TY - RPRT T1 - An Analysis of the Effects of Residential Photovoltaic Energy Systems on Home Sales Prices in California Y1 - 2011 A1 - Ben Hoen A1 - Ryan H. Wiser A1 - Peter Cappers A1 - Mark A Thayer KW - electricity markets and policy group KW - energy analysis and environmental impacts department KW - photovoltaics KW - property values KW - public acceptance AB -
An increasing number of homes with existing photovoltaic (PV) energy systems have sold in the U.S., yet relatively little research exists that estimates the marginal impacts of those PV systems on home sales prices. A clearer understanding of these effects might influence the decisions of homeowners considering installing PV on their home or selling their home with PV already installed, of home buyers considering purchasing a home with PV already installed, and of new home builders considering installing PV on their production homes. This research analyzes a large dataset of California homes that sold from 2000 through mid-2009 with PV installed. Across a large number of hedonic and repeat sales model specifications and robustness tests, the analysis finds strong evidence that California homes with PV systems have sold for a premium over comparable homes without PV systems. The effects range, on average, from approximately $3.9 to $6.4 per installed watt (DC) of PV, with most coalescing near $5.5/watt, which corresponds to a home sales price premium of approximately $17,000 for a relatively new 3,100 watt PV system (the average size of PV systems in the study). These average sales price premiums appear to be comparable to the investment that homeowners have made to install PV systems in California, which from 2001 through 2009 averaged approximately $5/watt (DC), and homeowners with PV also benefit from electricity cost savings after PV system installation and prior to home sale. When expressed as a ratio of the sales price premium to estimated annual electricity cost savings associated with PV, an average ratio of 14:1 to 22:1 can be calculated; these results are consistent with those of the more-extensive existing literature on the impact of energy efficiency (and energy cost savings more generally) on home sales prices. The analysis also finds - as expected - that sales price premiums decline as PV systems age. Additionally, when the data are split between new and existing homes, a large disparity in premiums is discovered: the research finds that new homes with PV in California have demonstrated average premiums of $2.3-2.6/watt, while the average premium for existing homes with PV has been more than $6/watt. One of several possible reasons for the lower premium for new homes is that new home builders may also gain value from PV as a market differentiator, and have therefore often tended to sell PV as a standard (as opposed to an optional) product on their homes and perhaps been willing to accept a lower premium in return for faster sales velocity. Further research is warranted in this area, as well as a number of other areas that are highlighted.PB - LBNL CY - Berkeley N1 -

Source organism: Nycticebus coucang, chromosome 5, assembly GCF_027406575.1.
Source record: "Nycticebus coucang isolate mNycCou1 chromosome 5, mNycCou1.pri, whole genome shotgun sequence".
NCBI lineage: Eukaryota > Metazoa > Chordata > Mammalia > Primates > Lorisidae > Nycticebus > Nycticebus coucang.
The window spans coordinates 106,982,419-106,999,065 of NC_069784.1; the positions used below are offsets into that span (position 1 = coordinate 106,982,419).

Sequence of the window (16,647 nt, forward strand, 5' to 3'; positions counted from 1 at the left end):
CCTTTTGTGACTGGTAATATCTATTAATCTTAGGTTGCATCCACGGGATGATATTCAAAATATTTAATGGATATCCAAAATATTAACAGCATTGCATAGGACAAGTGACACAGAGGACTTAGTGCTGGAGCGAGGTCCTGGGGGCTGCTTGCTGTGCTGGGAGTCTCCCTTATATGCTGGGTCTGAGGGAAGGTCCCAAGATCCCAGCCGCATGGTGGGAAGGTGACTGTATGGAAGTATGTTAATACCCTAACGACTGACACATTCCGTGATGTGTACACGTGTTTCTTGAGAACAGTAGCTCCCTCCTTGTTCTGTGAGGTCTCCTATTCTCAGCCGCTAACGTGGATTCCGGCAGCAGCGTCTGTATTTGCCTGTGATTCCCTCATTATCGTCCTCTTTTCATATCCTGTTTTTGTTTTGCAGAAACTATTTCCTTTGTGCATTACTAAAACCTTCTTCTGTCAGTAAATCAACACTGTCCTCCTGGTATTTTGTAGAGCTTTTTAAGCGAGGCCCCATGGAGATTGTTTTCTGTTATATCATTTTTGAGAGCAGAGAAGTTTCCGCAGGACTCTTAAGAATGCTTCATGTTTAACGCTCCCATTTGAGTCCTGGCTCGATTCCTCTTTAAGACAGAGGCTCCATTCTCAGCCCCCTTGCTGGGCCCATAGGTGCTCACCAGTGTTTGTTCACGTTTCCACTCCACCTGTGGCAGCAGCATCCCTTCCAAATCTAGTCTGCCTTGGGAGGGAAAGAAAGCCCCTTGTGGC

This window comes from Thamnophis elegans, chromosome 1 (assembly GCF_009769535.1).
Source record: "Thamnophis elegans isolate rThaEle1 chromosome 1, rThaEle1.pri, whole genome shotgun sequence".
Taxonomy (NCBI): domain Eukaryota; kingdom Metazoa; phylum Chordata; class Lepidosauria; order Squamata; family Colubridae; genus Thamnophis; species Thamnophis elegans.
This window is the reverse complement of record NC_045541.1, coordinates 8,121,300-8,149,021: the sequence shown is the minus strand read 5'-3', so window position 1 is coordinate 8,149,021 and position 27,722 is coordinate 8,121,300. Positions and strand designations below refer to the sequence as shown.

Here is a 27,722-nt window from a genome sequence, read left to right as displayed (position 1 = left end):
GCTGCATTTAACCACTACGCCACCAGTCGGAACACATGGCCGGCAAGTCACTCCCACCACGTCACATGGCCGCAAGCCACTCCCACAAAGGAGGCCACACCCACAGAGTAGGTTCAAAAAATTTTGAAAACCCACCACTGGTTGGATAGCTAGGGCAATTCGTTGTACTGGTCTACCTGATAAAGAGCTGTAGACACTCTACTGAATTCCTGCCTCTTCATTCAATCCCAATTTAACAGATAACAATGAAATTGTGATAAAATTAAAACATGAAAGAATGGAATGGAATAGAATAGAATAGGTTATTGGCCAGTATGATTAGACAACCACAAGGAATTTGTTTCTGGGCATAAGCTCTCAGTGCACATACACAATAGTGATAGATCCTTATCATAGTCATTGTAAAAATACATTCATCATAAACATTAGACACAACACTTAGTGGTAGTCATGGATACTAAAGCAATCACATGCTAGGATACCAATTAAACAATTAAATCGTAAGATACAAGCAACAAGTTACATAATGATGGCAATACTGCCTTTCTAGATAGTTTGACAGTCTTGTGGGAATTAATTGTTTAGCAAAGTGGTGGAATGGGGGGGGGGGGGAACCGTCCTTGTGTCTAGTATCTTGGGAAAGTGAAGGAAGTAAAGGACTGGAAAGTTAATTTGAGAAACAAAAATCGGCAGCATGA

A version of this report was published in Contemporary Economic Policy as "Residential Photovoltaic Energy Systems in California: The Effect on Home Sales Prices." To see the published article, click here.
Findings from this report were presented at the following conferences:
- 38th IEEE Photovoltaic Specialists Conference in Austin, Texas in June, 2012. To see the proceedings posted online, click here.
- SOLAR 2011 Conference in Raleigh, North Carolina in May, 2011. To see the proceedings posted online, click here.
- American Real Estate Society Annual Conference in Seattle, Washington in April, 2011. To see the proceedings posted online, click here.U2 - LBNL-4476E ER -